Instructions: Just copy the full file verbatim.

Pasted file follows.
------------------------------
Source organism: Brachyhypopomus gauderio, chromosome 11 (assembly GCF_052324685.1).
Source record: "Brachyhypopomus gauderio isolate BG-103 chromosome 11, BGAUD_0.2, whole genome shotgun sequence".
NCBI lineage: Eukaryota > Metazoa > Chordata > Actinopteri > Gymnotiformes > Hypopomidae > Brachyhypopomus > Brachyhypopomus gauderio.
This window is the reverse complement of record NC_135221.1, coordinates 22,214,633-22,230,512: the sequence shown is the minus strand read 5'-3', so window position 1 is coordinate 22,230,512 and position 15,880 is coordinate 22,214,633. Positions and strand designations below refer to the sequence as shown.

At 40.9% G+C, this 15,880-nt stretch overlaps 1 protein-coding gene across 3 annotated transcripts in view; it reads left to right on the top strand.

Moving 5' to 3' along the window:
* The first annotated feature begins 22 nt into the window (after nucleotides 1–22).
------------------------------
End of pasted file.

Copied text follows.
Source organism: Brachyhypopomus gauderio, chromosome 11 (assembly GCF_052324685.1).
Source record: "Brachyhypopomus gauderio isolate BG-103 chromosome 11, BGAUD_0.2, whole genome shotgun sequence".
NCBI lineage: Eukaryota > Metazoa > Chordata > Actinopteri > Gymnotiformes > Hypopomidae > Brachyhypopomus > Brachyhypopomus gauderio.
This window is the reverse complement of record NC_135221.1, coordinates 22,214,633-22,230,512: the sequence shown is the minus strand read 5'-3', so window position 1 is coordinate 22,230,512 and position 15,880 is coordinate 22,214,633. Positions and strand designations below refer to the sequence as shown.

At 40.9% G+C, this 15,880-nt stretch overlaps 1 protein-coding gene across 3 annotated transcripts in view; it reads left to right on the top strand.

Moving 5' to 3' along the window:
* The first annotated feature begins 22 nt into the window (after nucleotides 1–22).